Edited by Rex Ahdar
Chapter 7: Establishment and encounter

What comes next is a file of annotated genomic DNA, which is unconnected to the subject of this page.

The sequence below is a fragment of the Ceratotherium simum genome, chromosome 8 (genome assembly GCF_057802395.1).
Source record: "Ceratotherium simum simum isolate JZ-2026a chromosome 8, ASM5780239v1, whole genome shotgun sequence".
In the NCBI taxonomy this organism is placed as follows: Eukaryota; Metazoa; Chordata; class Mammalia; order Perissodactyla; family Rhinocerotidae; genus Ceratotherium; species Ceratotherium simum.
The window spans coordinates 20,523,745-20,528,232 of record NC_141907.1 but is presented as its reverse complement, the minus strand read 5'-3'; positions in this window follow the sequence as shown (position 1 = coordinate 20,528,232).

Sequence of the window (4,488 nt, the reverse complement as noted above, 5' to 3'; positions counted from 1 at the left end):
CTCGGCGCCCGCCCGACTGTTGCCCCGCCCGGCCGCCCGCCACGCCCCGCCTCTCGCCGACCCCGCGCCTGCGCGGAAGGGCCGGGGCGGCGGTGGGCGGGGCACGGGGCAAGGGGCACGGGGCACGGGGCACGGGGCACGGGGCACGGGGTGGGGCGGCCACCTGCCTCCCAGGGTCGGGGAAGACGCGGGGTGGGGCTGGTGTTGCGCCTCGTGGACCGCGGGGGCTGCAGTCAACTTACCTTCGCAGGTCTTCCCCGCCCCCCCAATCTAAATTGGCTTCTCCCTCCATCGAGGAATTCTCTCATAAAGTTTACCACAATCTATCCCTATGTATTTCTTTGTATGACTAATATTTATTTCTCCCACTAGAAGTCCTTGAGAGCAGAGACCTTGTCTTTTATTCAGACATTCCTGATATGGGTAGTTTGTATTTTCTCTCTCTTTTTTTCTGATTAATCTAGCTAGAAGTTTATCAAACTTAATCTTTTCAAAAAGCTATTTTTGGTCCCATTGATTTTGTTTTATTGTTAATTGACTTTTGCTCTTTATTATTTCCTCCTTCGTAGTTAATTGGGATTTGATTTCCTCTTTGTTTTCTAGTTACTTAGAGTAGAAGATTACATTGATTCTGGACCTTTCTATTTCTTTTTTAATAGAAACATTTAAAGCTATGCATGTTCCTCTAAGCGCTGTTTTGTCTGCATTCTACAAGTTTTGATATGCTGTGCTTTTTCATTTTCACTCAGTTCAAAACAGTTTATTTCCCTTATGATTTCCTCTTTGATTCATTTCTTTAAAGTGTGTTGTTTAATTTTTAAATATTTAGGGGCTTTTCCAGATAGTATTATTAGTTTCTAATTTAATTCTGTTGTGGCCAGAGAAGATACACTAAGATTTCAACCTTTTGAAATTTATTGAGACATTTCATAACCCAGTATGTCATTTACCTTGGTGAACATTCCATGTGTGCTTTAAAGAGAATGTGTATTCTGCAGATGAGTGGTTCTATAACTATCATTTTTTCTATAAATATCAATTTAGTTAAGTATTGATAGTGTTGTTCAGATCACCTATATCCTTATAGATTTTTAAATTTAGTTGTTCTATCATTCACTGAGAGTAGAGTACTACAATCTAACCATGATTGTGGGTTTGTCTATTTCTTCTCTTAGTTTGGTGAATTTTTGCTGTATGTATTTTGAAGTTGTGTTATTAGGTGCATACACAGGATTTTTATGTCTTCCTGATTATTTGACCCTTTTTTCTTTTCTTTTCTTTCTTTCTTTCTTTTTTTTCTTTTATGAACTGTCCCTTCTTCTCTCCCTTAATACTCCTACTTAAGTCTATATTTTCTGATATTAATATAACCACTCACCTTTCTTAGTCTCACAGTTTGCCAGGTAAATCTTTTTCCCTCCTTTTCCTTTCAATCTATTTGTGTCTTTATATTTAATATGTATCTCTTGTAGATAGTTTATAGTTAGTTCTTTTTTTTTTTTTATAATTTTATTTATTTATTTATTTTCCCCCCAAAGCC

One important puzzle in the law of religion and law is the dramatic diversity, even among Western nations, of the basic norms governing the institutional and expressive relationships between religion and state. One challenge is to articulate a normative minimum which respects that diversity but also provides a language by which to assess specific religion-state dispensations. The principles of liberal democracy are one pillar of that normative structure. But this chapater argues that we also need to look to a different, older and broader perspective: religion and state are distinct sovereign realms engaged in an existential encounter. The encounter can take various forms. Nevertheless, church and state must respect each other’s essential dignity. The church should not subsume the state; the state should not subsume the church. The essay canvasses various religion-state dispensations in the light of this basic idea, focusing on the spatial metaphors that often animate those dispensations.
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